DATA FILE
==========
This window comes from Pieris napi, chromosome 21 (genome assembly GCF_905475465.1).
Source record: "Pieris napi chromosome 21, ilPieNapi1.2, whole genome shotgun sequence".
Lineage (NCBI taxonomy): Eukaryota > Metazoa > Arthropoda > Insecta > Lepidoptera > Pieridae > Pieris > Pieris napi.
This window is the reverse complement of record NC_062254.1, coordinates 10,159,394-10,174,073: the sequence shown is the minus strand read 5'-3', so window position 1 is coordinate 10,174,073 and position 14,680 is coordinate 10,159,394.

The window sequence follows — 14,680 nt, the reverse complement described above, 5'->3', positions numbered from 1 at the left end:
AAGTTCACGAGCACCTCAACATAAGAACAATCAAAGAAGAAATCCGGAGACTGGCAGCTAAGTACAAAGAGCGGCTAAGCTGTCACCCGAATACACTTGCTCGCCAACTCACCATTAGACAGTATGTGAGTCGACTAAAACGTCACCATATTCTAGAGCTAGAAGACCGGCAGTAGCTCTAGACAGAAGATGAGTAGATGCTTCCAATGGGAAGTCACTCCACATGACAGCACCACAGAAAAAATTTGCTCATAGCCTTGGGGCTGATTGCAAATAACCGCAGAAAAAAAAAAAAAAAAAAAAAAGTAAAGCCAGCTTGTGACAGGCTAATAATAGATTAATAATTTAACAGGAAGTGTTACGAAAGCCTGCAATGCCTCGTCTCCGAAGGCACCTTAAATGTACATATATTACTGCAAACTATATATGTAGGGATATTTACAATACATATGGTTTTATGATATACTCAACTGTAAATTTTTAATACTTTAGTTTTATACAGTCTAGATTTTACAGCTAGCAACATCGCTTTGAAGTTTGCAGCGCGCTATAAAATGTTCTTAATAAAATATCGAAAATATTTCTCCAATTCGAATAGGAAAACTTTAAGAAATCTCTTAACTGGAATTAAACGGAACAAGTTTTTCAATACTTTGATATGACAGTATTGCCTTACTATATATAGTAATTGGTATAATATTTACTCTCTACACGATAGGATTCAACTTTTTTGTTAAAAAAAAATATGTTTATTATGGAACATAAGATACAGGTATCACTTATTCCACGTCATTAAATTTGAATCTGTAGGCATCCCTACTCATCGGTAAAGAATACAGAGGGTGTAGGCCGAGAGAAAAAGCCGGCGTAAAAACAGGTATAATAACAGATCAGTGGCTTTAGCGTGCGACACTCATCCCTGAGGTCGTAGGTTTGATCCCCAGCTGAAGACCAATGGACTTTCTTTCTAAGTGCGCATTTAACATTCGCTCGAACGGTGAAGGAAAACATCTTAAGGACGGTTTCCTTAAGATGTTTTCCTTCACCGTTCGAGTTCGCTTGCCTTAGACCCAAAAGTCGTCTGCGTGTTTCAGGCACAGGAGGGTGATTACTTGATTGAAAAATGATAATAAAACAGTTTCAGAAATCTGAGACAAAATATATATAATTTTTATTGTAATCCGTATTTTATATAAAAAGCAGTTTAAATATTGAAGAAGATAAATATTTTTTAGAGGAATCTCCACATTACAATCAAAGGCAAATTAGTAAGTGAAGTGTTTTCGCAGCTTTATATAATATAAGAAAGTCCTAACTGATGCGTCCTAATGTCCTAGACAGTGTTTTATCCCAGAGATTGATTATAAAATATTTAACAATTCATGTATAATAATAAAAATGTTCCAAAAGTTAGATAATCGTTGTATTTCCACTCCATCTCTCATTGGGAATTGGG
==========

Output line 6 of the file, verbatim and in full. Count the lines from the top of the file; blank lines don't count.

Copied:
AAGTTCACGAGCACCTCAACATAAGAACAATCAAAGAAGAAATCCGGAGACTGGCAGCTAAGTACAAAGAGCGGCTAAGCTGTCACCCGAATACACTTGCTCGCCAACTCACCATTAGACAGTATGTGAGTCGACTAAAACGTCACCATATTCTAGAGCTAGAAGACCGGCAGTAGCTCTAGACAGAAGATGAGTAGATGCTTCCAATGGGAAGTCACTCCACATGACAGCACCACAGAAAAAATTTGCTCATAGCCTTGGGGCTGATTGCAAATAACCGCAGAAAAAAAAAAAAAAAAAAAAAAGTAAAGCCAGCTTGTGACAGGCTAATAATAGATTAATAATTTAACAGGAAGTGTTACGAAAGCCTGCAATGCCTCGTCTCCGAAGGCACCTTAAATGTACATATATTACTGCAAACTATATATGTAGGGATATTTACAATACATATGGTTTTATGATATACTCAACTGTAAATTTTTAATACTTTAGTTTTATACAGTCTAGATTTTACAGCTAGCAACATCGCTTTGAAGTTTGCAGCGCGCTATAAAATGTTCTTAATAAAATATCGAAAATATTTCTCCAATTCGAATAGGAAAACTTTAAGAAATCTCTTAACTGGAATTAAACGGAACAAGTTTTTCAATACTTTGATATGACAGTATTGCCTTACTATATATAGTAATTGGTATAATATTTACTCTCTACACGATAGGATTCAACTTTTTTGTTAAAAAAAAATATGTTTATTATGGAACATAAGATACAGGTATCACTTATTCCACGTCATTAAATTTGAATCTGTAGGCATCCCTACTCATCGGTAAAGAATACAGAGGGTGTAGGCCGAGAGAAAAAGCCGGCGTAAAAACAGGTATAATAACAGATCAGTGGCTTTAGCGTGCGACACTCATCCCTGAGGTCGTAGGTTTGATCCCCAGCTGAAGACCAATGGACTTTCTTTCTAAGTGCGCATTTAACATTCGCTCGAACGGTGAAGGAAAACATCTTAAGGACGGTTTCCTTAAGATGTTTTCCTTCACCGTTCGAGTTCGCTTGCCTTAGACCCAAAAGTCGTCTGCGTGTTTCAGGCACAGGAGGGTGATTACTTGATTGAAAAATGATAATAAAACAGTTTCAGAAATCTGAGACAAAATATATATAATTTTTATTGTAATCCGTATTTTATATAAAAAGCAGTTTAAATATTGAAGAAGATAAATATTTTTTAGAGGAATCTCCACATTACAATCAAAGGCAAATTAGTAAGTGAAGTGTTTTCGCAGCTTTATATAATATAAGAAAGTCCTAACTGATGCGTCCTAATGTCCTAGACAGTGTTTTATCCCAGAGATTGATTATAAAATATTTAACAATTCATGTATAATAATAAAAATGTTCCAAAAGTTAGATAATCGTTGTATTTCCACTCCATCTCTCATTGGGAATTGGG